Taco Bell’s taco head Snapchat filter breaks records, Millennials are now co-living in pods, Pop-Tarts are no longer considered “healthy,” and more news to keep you updated this Friday:
Teens are ignoring traditional media, and new ways to reach coveted young consumers are emerging—but Snapchat is clearly the current frontrunner in the race to get their attention. According to Ypulse’s most recent social media tracker, 45% of 13-17-year-olds report using the app daily, and brands are clamoring to find ways to engage them on the app. Don’t miss how Taco Bell’s Cinco De Mayo sponsored lens campaign has broken the record for most views on Snapchat. The filter allowed users to turn their heads into giant tacos, and resulted in 224 million views in one day. The creepy (but fun!) imagery inspired an average 24 seconds of play for users before snapping.
The evidence is mounting—co-living is actually a thing. Called “dorms for grownups” by some, spaces are popping up in major cities across the U.S. that bring Millennials together in group living. Don’t miss a co-living space that takes the idea to a whole new level. Podshare, founded by a 27-year-old, offers guests an iiiitty bitty solo living space—just a bunk with a TV, which comes along with access to a community fridge and workspace, for $40-$50 a night. The tiny “pods” are a hit: the company has hosted over 5,000 guests over four years, has an almost perfect five-star rating on Yelp. Sixteen members that have gotten the Podshare logo as a tattoo.
Millennials’ interest in nutritious eating is creating a “healthified” fast food trend, but their relationship with healthy eating isn’t a simple one. Young consumers are shifting their ideas of what healthy eating means, and “dieting” doesn’t necessarily mean low-cal for this group, but they’re also happy incorporating indulgences into their diets. Don’t miss how the idea of “healthy” eating is becoming even more complicated: The FDA has announced that they will modernize their two-decade old definition of “healthy” to coincide with present-day science. The process will take several years, but is much needed: currently, food needs a set limit for fat, saturated fat, cholesterol, and sodium, to be considered “healthy,” but it can have as much sugar as it wants—meaning Pop-Tarts are a “healthy” food.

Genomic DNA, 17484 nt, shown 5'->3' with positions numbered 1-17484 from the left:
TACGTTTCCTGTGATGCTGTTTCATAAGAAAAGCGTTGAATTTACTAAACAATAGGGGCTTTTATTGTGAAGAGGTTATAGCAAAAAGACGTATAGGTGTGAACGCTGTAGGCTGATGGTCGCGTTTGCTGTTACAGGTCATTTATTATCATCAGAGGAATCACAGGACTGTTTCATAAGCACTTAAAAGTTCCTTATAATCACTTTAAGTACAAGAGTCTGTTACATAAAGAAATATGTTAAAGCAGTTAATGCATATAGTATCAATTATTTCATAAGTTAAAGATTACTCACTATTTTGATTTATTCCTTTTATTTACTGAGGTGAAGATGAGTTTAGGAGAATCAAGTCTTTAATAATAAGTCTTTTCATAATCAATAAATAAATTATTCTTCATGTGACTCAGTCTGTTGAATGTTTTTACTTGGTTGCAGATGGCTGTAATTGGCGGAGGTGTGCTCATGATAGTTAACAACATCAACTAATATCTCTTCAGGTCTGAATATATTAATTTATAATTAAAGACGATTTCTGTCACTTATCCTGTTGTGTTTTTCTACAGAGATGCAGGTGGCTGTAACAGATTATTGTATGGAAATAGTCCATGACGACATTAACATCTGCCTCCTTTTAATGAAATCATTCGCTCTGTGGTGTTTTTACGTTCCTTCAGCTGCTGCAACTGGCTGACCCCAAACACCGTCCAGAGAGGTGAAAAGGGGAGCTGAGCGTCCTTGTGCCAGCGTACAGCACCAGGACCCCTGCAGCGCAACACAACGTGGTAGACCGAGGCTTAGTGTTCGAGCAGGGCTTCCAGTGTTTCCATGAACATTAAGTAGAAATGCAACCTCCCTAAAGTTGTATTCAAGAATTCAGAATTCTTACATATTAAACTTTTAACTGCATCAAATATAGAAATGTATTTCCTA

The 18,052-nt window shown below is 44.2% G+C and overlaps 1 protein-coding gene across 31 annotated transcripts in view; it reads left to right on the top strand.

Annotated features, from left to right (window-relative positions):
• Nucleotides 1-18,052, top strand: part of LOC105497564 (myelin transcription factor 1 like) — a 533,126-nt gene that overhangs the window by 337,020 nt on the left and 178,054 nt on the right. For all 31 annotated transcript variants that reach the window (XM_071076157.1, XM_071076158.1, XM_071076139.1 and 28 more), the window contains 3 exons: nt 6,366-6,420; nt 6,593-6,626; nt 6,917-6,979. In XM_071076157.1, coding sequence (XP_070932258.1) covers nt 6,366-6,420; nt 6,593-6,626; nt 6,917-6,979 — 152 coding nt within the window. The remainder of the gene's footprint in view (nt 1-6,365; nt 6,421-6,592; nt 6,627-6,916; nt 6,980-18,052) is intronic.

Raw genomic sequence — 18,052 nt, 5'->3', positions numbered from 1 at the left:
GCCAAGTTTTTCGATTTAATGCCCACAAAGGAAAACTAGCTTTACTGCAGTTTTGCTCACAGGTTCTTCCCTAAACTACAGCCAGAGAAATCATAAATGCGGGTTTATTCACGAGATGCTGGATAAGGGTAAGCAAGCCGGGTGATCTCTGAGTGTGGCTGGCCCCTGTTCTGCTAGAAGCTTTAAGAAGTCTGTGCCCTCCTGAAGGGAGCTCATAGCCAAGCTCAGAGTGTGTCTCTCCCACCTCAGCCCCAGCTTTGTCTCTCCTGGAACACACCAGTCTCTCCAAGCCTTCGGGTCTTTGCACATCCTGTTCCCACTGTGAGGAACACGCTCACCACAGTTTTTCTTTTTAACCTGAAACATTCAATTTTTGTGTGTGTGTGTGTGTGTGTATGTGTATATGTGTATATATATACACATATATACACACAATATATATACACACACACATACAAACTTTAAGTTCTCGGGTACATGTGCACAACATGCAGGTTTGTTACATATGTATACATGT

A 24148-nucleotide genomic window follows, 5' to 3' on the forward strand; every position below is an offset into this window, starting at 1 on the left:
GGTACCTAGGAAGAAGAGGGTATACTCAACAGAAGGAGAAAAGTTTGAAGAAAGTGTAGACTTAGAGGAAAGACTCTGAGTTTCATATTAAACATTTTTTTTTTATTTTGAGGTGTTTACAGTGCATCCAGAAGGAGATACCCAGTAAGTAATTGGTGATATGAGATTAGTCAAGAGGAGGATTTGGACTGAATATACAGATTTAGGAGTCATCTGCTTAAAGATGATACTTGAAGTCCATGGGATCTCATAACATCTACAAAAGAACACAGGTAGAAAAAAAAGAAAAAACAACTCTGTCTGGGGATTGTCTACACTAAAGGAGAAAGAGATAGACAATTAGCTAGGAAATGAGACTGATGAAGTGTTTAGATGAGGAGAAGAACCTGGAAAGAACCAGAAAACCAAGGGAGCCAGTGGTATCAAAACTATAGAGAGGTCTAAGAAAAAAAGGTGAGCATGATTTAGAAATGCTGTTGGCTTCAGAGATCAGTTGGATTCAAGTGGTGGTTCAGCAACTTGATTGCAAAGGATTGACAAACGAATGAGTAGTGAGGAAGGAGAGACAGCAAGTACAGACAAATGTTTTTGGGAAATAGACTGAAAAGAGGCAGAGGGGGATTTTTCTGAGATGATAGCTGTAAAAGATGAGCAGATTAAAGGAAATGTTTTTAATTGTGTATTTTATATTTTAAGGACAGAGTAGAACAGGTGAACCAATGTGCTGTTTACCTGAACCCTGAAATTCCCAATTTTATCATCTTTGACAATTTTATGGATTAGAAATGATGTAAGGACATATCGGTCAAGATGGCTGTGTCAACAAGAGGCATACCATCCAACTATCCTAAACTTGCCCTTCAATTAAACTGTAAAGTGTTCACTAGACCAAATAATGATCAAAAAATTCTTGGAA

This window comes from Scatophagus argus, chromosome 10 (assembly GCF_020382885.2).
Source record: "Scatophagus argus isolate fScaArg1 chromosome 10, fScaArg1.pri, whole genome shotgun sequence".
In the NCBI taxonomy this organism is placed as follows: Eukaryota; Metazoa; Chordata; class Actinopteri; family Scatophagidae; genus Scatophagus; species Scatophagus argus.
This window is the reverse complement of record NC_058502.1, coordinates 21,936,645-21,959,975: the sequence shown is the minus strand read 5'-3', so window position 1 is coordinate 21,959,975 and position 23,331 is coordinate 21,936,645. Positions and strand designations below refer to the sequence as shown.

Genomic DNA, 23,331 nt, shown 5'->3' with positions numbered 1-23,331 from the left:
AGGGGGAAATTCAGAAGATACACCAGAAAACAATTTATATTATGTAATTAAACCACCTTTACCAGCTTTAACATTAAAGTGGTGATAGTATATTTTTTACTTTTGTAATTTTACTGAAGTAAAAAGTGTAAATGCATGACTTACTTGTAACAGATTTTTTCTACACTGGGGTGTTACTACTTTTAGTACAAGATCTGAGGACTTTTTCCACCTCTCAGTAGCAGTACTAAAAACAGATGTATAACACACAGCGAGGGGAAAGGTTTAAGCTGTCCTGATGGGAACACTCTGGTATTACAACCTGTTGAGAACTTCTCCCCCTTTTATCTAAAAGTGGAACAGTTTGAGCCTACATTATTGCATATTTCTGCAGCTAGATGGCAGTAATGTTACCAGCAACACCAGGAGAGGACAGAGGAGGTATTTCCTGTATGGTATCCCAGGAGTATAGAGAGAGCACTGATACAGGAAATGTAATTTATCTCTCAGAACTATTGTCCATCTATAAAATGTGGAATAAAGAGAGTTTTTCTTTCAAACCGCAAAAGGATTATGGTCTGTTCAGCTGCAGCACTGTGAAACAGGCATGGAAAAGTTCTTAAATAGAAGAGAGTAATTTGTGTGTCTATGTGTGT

Millennials represent 35% of the U.S. workforce, and will make up nearly 50% by 2025. The generation has shaken up the workplace, and brands are finding new ways to manage the new wave of employees. Don’t miss how IBM has embraced their young employees by giving them “a direct pipeline to the top decision makers.” To find out how to get the most from their Millennial employees, the company conducted a survey to see what they valued most in the workplace. Along with decision-making power, they also wanted to work on projects they were passionate about. Inspired by the responses, a group called “Millennial Corps” was created and currently has 1,000 employees on board. The group receives frequent surveys on potential projects and has influenced many decisions made by the brand.
In a recent Ypulse survey on ad effectiveness, we found that only 10% of 13-33-year-olds are motivated to buy from ads that use sex appeal, with more preferring ads that make them laugh or have a positive message. Don’t miss a new Calvin Klein campaign made up of salacious images called “Erotica,” that is experiencing backlash for one photo in particular. An upskirt Instagram photo of a 22-year-old model with the caption “I flash in #mycalvins,” has received a slew of negative comments with many comparing it to pedophilia. The fashion brand has been known to stir up controversy in the past, and has yet to respond to the criticism.